Your Wife’s Photograph
I wake to the dry hum of your mobile, rattling on the table. You move in your sleep, pulling my body up the mattress. Your touch repulses me. Or rather, my own guilt does.
I lie there and listen through the alarm, the drone of the fan, the rattle of the workmen below. The sheets are bright in the path of unshut blinds, your cologne burning into my mouth until I turn away from you. You are breathing heavily onto my ribs, deep in slumber. Your wife hangs over us, beaming next to two small children.
Did you take the photograph? The grain and the fullness of her hair says late nineties. She stopped loving you a long time ago. You said that in every silence, every abridged sentence interrupted with a forkful of salad. A marriage flickering into convenience, a kindness to teenage children and bearable morning spent looking for keys and shoe polish. I imagine her, southbank, finding your son’s homework and pushing him out the door. Your own absence is explained without explanation. Work commitments.
She would think I was a kid. I’m as old as that photograph. Younger than your marriage. After your money. Grasping, ambitious little thing.
I’m not, I half mouth to the picture. I’ll leave. I want to leave. This wasn’t meant to happen. I’m sorry. I’m sorry I’m sorry I’m so so sorry
The husband grips my pelvis. I am prey underneath his paw.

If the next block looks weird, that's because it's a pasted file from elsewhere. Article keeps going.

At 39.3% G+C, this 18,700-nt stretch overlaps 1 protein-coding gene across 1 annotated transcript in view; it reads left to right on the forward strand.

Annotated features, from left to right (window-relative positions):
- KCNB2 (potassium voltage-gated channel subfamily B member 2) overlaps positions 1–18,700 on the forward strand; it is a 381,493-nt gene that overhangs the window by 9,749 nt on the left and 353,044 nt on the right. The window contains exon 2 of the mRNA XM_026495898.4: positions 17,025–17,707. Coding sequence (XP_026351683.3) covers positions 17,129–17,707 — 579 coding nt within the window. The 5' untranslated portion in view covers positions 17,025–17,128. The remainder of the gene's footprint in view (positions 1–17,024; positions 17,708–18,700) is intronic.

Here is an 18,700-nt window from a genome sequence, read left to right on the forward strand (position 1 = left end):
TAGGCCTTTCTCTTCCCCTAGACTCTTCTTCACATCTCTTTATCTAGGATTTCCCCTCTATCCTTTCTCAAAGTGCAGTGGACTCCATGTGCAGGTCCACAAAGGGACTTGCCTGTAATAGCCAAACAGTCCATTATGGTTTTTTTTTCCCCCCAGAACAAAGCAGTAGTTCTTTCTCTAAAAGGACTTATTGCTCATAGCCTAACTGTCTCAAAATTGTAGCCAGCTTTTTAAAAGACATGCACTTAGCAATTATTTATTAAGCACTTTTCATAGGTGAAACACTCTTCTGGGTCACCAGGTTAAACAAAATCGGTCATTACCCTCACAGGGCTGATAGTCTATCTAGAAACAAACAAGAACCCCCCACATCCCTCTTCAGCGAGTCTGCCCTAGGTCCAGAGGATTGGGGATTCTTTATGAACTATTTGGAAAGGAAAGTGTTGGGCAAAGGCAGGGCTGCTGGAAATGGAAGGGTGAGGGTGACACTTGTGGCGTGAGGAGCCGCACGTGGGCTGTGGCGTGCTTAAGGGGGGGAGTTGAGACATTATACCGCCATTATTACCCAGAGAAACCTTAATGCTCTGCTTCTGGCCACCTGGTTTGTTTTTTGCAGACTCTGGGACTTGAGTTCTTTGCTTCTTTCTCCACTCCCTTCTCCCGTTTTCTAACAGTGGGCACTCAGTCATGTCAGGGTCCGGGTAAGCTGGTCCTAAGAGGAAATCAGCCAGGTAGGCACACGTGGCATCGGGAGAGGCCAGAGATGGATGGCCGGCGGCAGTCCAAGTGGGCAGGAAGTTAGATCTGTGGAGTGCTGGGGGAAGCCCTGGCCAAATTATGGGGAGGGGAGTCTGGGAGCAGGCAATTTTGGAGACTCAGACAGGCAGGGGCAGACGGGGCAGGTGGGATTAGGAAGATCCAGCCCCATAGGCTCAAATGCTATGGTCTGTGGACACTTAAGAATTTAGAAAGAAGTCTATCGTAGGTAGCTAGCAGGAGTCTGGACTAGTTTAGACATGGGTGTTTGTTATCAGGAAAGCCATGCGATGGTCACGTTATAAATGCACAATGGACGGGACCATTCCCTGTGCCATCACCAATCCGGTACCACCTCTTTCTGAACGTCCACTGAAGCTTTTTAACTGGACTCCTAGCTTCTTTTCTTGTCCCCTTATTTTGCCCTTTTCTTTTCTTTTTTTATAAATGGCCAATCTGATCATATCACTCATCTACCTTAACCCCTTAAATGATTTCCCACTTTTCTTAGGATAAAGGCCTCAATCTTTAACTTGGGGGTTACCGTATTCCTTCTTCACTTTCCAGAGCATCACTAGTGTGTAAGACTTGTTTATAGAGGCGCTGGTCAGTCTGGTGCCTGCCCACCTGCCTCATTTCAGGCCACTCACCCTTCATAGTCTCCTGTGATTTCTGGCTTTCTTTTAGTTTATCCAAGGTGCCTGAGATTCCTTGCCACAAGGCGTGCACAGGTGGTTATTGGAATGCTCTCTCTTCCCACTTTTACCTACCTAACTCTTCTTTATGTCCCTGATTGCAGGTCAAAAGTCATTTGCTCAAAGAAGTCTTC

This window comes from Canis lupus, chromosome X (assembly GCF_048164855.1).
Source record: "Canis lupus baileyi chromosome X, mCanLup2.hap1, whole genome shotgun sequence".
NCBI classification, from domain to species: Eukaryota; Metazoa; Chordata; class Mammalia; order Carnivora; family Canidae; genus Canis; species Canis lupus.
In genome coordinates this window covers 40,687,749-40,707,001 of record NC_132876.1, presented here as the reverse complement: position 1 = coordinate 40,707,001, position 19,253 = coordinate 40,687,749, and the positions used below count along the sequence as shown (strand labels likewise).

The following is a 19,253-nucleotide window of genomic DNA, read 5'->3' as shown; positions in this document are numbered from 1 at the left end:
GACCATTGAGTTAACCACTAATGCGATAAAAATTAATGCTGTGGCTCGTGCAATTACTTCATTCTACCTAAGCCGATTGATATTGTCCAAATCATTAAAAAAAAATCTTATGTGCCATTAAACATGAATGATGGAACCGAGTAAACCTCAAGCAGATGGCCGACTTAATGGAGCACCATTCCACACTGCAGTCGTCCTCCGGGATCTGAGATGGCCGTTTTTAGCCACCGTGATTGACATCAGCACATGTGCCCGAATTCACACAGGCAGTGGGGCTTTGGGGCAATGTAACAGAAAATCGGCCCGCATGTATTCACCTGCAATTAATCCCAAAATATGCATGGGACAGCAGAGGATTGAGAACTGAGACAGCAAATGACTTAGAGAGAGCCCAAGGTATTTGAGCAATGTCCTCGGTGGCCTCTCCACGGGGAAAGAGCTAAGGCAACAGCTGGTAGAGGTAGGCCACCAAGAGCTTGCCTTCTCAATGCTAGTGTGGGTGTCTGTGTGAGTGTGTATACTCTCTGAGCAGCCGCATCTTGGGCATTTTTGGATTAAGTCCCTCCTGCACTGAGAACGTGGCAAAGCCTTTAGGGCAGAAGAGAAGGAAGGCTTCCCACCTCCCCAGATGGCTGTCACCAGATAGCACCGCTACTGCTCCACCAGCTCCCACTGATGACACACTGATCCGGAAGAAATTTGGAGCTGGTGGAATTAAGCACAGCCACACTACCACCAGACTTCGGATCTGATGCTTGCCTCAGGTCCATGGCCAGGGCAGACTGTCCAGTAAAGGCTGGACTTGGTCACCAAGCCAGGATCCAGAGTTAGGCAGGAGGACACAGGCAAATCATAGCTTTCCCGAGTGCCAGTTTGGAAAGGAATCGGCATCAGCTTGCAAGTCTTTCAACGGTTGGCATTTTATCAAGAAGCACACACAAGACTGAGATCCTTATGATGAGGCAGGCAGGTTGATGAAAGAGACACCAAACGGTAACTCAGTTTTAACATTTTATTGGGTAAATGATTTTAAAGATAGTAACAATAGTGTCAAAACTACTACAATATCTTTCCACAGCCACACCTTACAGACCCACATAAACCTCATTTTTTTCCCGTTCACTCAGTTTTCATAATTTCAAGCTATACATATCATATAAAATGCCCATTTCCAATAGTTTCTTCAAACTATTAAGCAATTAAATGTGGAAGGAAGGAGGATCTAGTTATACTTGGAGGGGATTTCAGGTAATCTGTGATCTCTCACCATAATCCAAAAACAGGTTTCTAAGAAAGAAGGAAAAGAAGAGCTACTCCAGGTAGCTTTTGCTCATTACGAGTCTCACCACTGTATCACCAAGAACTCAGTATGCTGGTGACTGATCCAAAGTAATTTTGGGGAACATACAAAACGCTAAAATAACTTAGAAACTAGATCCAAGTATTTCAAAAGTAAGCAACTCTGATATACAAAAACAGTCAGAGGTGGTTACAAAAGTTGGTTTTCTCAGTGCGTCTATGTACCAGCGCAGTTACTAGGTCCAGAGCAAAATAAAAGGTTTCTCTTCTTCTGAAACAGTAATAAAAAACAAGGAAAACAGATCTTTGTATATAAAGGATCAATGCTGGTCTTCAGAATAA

Can I blame him for what happened, I ask the photograph. He is powerful, I am not. He is well connected, I am not. He was sober, I was not. Could I have said no? I remember not wanting to do it. I sound like a schoolgirl, don’t I? It. Who says it? Sex. I didn’t want sex. I came back half out of curiosity. I kissed him. I’ll admit to that.
But I didn’t want this. I should have pushed him off and gone home. I should have screamed instead of laughing a refusal when he stripped me-
I give your wife a name, although you never told me it. It makes her watching easier. She looks like a Jenny. I’ll call her Jenny. Jenny just stares back at me, grinning, her hands on her children’s shoulders, angelic. Virgin, Mother, Whore. I look up to the blonde Madonna and silently ask to be forgotten, if not forgiven.
I can’t be the first, I reassure myself. I can’t be the only girl he’s brought back to his flat. Why else do you have a flat to yourself-
You roll over in your sleep, waking slowly. You kiss my neck, hands running up to my chest. I feel limp, numb, unresponsive. Your skin is hot and your mouth dry.
This is where I should get up, insist that this was a mistake, wrong, immoral, that you should go home to your wife and forget you ever met me. But embarrassment stops me. I’ve played this part too long to claim to be the saint.
I try to resist your wandering hands, climbing inside my blouse, still half undone from the night before. I realise that my shoes are still on, unstripped. I could leave, now, if I wanted to.
I want to. I want to leave. You persist, holding me tighter, rolling on top of me. You look less handsome now, old, creasing, grey hair splintering through your jaw. There’s no point resisting. If I resist more, this will be rape. I don’t want a court case. I just want you to stop.
Your wife’s photograph watches on from the wall, grinning.